Part One Olivia JeanHer father, Turk, went down first, holding his work boots by the strings with his overnight kit tucked under one arm. He walked on his toes, taking the seventh step down with a side maneuver because he knew it creaked. He had learned his lesson the hard way from her mother, Daisy, waiting at the top of the stairs one night about five years ago. His foot strayed and pressed ahead when he should have gone to the left or the right. He might have made it past her if it hadn’t been for that step. She had dozed off, and there were ways to get around Daisy when she was asleep. But he was in no state to remember all of the things he should have remembered. And besides, Daisy was sitting with her legs flung across the top of the landing just so she could catch him. Clutched in her right hand was a broom leaning forward at a cockeyed slant, straw bottom down and ready to do damage.That night in March, Olivia Jean had just passed her tenth birthday and should have been asleep when he touched lucky stair number seven and it whined loud enough to wake her mother. Daisy grunted, choking on a snore, and was on her feet lightning quick without even rubbing her eyes or wiping the thin line of drool at the corner of her mouth. She gripped the broom in both hands, turned it upside down, and swung it at Turk’s copper-skinned head. He leaned away in time but she started at him again. Her robe fell open, and Olivia Jean saw long, thick legs under a nightgown that stopped near her coochie, and then one of her titties fell out as she lifted her arm and aimed again. Olivia Jean was crouched at the keyhole of her bedroom door, jaw wide, the scene surprising her so much that she banged her head against the doorknob as she tried to get a better view.Daisy kept swinging as if she were trying to get at a spider in the corner or a big, fat cockroach that always appeared out of nowhere when company came to visit. There was rage in her swinging, rage reserved for bugs, bad impressions, and drunken husbands. Then her other titty bounced free, and Turk fell back, clutching the railing. It seemed as though he was as surprised as Olivia Jean was. In all her days Olivia Jean had never seen Daisy’s girl parts, and seeing them then, when her mother was in the middle of trying to kill her daddy, was enough to freeze Olivia Jean right where she was—on her knees, peeking into the dim hallway when she should have been curled up asleep with her Raggedy Ann tucked under her arm.That was when Olivia Jean took a deep breath, stood up, opened the door, and ran out of her bedroom. Turk wasn’t grabbing the broom or telling Daisy to stop or trying to move away or anything. He had leaned back, dropped his arms, and let Daisy continue to hit him with the broom across his shoulders, moving him backward as if she were going to push him down the stairs. Olivia Jean knew someone was going to call the police if they didn’t stop. At four in the morning people should be in bed, going to bed, or at least thinking about going to bed, not on a rampage like Daisy was, beating Turk with the straw end of a broom while she danced around the hallway half-naked.So when Daisy raised her broomstick higher, above her shoulders, aiming for the top of his head, Olivia Jean jumped in front of her father. No one moved. The only sound had been the swish of the broom as it waved through the air and its connection with Turk’s body—a muffled whack, whack, whack—and, too, the sound of Daisy’s heavy breathing from all the work she was doing beating Turk.Now things were still except for Daisy’s heaving shoulders and breasts. Olivia Jean felt her heart pounding so hard that she thought it might thud out of her chest.Then Daisy smiled—one of those low-down smiles she used when she punished Olivia Jean—aimed the broom, and almost hit her daughter; the straw brushed the air, tickling the end of Olivia Jean’s nose. Olivia Jean had felt the panic rising in the pit of her stomach as the broom swept toward her. Daisy laughed when Olivia Jean flinched. Daisy’s breathing was hard, and Olivia Jean smelled the last cigarette Daisy had smoked and the Pond’s face cream her mother rubbed into her elbows every night. She dropped the broom as Olivia Jean tried to shield Turk, her arms thrown out so that she covered a fraction of his belly. Daisy was giving him the evil eye the whole time, but he was busy ducking behind Olivia Jean as though Daisy were still hitting him, his hands in the air trying to block the broom she was no longer swinging at him. He didn’t know Daisy had stopped. All of his moving almost made Olivia Jean fall off the landing; his daughter had to plant herself in front of him, solidly, and not move. Olivia Jean was close enough to smell his body, which reeked of underarm musk and day-old pee. She wrinkled her nose and tried not breathing for seconds at a time.Olivia Jean moved away once the broom rested at Daisy’s side. But she stayed near, trying not to glance at her mother’s face, since it was frightening when the older woman tightened her lips, raised her eyebrows, and sucked in her cheeks. Olivia Jean was scared of what would come next, but she wasn’t going to let Turk stand up to Daisy all by himself. He was her daddy, and even if Daisy did turn the broom on her, Olivia Jean was determined to take the beating. At ten years old, she loved Turk Stone with every ounce of heart she had in her thin body. And hated her mother with equal passion.Daisy moved in close to Turk. She pointed a long finger at his chest. He had stopped twitching, but the eye he was able to keep open was streaked with red and the other was half-closed. He fell back against the wall.“Damn, girl, stop slingin’ them things around. I can’t think straight watchin’ ’em titties jumpin’ at me all over the place. Close your robe,” Turk said.“Turk, I ain’t playing with you, coming up in this house all hours of the night. You better stop this tomcatting around or I’ma stop you.” Her voice never rose. It whispered slick across the hallway. The righteousness of it made Olivia Jean tremble. Daisy turned with the broom and swished back into the apartment. The girl heard the dead bolt turn with a sharp click, and then Turk and Olivia Jean were alone in the hallway.“Don’t worry, baby,” he said as he sank to the floor on the second step. Olivia Jean sat down by him. He laid his head on her lap. Again she held her breath, because he smelled. As soon as he fell asleep, so that his head became heavy on her lap and his mouth opened with one long inhale that became a gasp for air, he woke himself up. “She ain’t gonna stay mad. She let us in by day.” Olivia Jean counted to 3,563 before the door opened.Now Daisy was in flannel pajamas buttoned up to the top.“Next time, don’t get in the middle of grown-folk business.” Daisy didn’t meet Olivia Jean’s gaze. She held a half-smoked cigarette in one hand along with her favorite ashtray, the one she swore was good crystal given to them by a Mr. Shorty Long when she and Turk married. This was the same ashtray she would sometimes throw at him when he came home from work too late.“This ashtray,” Daisy would say after each bout of throwing it at Turk, “is a testament to good, quality workmanship. The kind you don’t get these days.” There were dents in the wall and chipped linoleum on the floor from where Mr. Shorty Long’s present had landed, but never even a hairline fracture in the crystal itself. Olivia Jean didn’t know if it was a testament to good workmanship or just plain dumb luck that nothing had happened to it. She did know enough to stay out of the way when Daisy aimed at Turk, since Daisy didn’t have a good aim.Holding the ashtray in one hand and the cigarette in the other, she twisted a thumb in Olivia Jean’s direction, her signal for Olivia Jean to hit the road, go to bed. It wasn’t easy moving Turk’s head from her lap. Daisy didn’t help, but Olivia Jean didn’t expect help from her.When the girl crept out of bed the next morning and peeped in the stairwell, Turk was still there, a blanket thrown over him, now using Daisy for a pillow. Olivia went back into her bedroom, slammed the door, and got ready for school.That night in late August as they slipped out of their apartment and down the stairs, Daisy made Turk carry his shoes so his footsteps were barely heard, but there were other noises coming from his body. Because he was so big and uncoordinated, when he walked down the stairs his shoulders bumped against the wall, and his breathing was loud, like a fish gasping for air.Olivia followed him with her traveling bag, but not too close. She owned one suitcase, a pink one with a poodle on the front that had real hair and two glued-on pink barrettes. The suitcase kept bumping her legs as she walked down the narrow flight of stairs.Daisy shored up the rear, and every few steps she told the other two to “hush up” as though Turk, a grown man, and Olivia Jean, a teenager, were children on a field trip. Daisy was dressed especially for sneaking out of their apartment; she wore a tan A-line dress cinched at the waist with a wide belt, a camel- colored scarf over her head, and big rhinestone-studded sunglasses. In the middle of the night. Olivia Jean wanted to ask about the sunglasses, but she already knew what her mother would say: “Olivia Jean, the first thing people notice about you is your clothes. You’ve got to learn how to make a good impression.”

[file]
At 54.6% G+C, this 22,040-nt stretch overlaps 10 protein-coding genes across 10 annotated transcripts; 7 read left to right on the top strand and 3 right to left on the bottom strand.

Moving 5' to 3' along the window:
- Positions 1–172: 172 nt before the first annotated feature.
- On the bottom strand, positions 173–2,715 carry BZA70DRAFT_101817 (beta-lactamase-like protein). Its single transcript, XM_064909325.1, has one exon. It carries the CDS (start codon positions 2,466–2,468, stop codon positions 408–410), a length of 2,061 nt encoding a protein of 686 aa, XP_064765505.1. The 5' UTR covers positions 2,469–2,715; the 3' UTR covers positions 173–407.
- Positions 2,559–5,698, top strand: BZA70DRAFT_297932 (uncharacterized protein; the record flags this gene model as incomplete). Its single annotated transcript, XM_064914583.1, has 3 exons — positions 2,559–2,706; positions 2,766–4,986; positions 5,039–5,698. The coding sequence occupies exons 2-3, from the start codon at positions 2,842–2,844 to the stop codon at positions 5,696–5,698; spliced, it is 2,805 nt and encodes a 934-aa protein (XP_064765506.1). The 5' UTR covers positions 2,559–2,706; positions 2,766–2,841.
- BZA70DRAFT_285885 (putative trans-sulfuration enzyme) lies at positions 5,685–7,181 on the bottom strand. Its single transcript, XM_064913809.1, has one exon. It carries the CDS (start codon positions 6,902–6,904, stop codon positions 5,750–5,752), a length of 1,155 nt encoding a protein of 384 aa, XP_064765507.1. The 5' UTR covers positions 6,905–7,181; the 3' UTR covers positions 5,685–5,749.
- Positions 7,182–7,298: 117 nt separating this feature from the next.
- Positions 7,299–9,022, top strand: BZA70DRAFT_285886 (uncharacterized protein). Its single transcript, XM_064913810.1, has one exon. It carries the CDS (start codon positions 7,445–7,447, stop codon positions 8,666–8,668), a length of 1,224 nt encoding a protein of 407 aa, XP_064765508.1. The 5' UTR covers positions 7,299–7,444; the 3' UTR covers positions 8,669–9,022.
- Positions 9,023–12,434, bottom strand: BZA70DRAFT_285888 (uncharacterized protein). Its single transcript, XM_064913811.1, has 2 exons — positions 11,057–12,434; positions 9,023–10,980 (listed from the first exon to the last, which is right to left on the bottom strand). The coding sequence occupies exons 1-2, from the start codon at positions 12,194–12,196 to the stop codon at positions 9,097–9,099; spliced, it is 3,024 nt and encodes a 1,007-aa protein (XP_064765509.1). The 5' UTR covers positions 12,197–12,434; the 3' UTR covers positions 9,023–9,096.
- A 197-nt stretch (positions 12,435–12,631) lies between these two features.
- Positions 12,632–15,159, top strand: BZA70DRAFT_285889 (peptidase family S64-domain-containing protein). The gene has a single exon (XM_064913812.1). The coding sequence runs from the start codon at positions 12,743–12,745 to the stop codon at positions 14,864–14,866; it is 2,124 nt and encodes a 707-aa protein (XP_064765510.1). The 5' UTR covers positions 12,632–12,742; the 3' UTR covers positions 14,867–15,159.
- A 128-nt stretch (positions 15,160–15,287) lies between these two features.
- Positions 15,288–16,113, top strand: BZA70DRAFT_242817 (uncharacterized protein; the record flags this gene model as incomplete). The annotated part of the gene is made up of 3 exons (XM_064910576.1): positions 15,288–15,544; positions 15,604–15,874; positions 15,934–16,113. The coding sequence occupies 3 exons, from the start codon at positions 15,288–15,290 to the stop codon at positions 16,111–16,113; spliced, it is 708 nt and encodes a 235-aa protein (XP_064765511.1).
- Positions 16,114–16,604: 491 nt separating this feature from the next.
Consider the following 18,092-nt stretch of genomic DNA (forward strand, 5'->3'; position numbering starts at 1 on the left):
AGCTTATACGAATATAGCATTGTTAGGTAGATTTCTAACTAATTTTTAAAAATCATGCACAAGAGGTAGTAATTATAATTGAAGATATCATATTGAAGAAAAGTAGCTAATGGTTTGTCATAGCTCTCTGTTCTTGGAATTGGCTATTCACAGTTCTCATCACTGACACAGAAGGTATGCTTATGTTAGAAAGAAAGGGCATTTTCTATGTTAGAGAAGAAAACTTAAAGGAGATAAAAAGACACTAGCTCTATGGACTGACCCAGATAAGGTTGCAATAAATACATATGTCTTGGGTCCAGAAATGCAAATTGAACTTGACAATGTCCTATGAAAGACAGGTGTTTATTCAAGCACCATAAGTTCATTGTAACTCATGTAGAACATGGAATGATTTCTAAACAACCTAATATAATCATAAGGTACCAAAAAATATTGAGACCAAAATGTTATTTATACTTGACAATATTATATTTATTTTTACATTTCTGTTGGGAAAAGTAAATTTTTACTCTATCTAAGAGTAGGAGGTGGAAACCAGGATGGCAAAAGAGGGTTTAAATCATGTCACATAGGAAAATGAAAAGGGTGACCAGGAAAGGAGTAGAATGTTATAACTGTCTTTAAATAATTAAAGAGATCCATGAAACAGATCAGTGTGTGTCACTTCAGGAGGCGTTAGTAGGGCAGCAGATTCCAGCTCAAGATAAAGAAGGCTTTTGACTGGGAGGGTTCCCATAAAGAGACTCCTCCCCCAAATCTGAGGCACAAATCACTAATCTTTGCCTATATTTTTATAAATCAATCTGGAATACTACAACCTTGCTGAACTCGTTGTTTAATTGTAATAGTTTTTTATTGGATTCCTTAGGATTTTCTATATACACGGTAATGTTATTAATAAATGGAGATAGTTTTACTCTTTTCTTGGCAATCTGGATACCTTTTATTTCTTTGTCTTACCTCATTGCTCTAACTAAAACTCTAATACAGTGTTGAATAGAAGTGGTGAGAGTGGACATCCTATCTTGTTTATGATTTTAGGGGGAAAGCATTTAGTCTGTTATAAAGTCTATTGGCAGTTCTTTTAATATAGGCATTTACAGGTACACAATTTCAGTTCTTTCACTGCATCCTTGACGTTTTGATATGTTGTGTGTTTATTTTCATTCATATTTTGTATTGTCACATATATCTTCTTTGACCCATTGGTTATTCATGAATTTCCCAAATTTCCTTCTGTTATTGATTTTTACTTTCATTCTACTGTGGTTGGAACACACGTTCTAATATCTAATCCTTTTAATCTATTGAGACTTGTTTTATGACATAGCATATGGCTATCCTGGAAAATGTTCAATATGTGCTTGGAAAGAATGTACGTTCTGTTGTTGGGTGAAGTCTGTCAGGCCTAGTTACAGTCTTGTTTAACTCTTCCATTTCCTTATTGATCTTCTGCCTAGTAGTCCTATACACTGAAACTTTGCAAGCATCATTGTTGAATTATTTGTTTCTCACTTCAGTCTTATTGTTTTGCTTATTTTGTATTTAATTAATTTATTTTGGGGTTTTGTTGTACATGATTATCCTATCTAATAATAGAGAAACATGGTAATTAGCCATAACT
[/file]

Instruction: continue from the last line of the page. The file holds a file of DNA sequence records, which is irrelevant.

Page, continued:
Bookclub Guide

1. How does history repeat itself with the three women in Going Down South? What does Daisy inherit from Birdie, and Olivia Jean from Daisy and Birdie? How does this compare to the lessons and characteristics that have been passed down in your own family? 2. How would you describe Birdie and Olivia Jean’s relationship? Why is their relationship so different from Daisy and Birdie’s? 3. How would you describe the tension between Daisy and Olivia Jean? Daisy and Birdie? How is Olivia Jean’s relationship with Birdie different from the others? 4. Why do you think Shorty Long does not try to stop Daisy from leaving Cold Water Springs? 5. Turk desperately wants a son. Do you think this has to do with the era, or, in your experience, do most men still think they want sons? How, if at all, is Turk changed by being a grandfather? How has fatherhood changed the men in your life? 6. Olivia Jean has to make a momentous decision about whether or not to continue her pregnancy. How much of her choice is motivated by social climate in the early 1960s, and how much by her inability to appreciate the nature of the decision she was making? Do you think her decision would be different if she were a teenager today? 7. Why do Shorty Long and Birdie feel compelled to end their relationship? Can you imagine a way in which they might have stayed together? 8. How is Birdie changed by her time in jail? What do you think she learns in “the big house”? 9. How would you characterize Daisy’s relationship with the men in her life? 10. Why is Turk so important to Daisy? How does their relationship evolve? Do you see their marriage as successful? 11. Were you surprised by Percy Walker’s involvement in the women’s lives? Why do you think he disavows Olivia Jean when she goes to visit him? 12. What role does Lupe play in each of the women’s lives? Why is Daisy so wary of him? 13. Why do you believe Shorty Long insisted on having dinner with Daisy and Birdie every Sunday? Do you think he achieved what he intended to achieve? Why or why not? 14. How did your perceptions of each character change as the story progressed? Which of the women changes the most over the course of the novel? 15. Which of the three women do you relate to the most and why?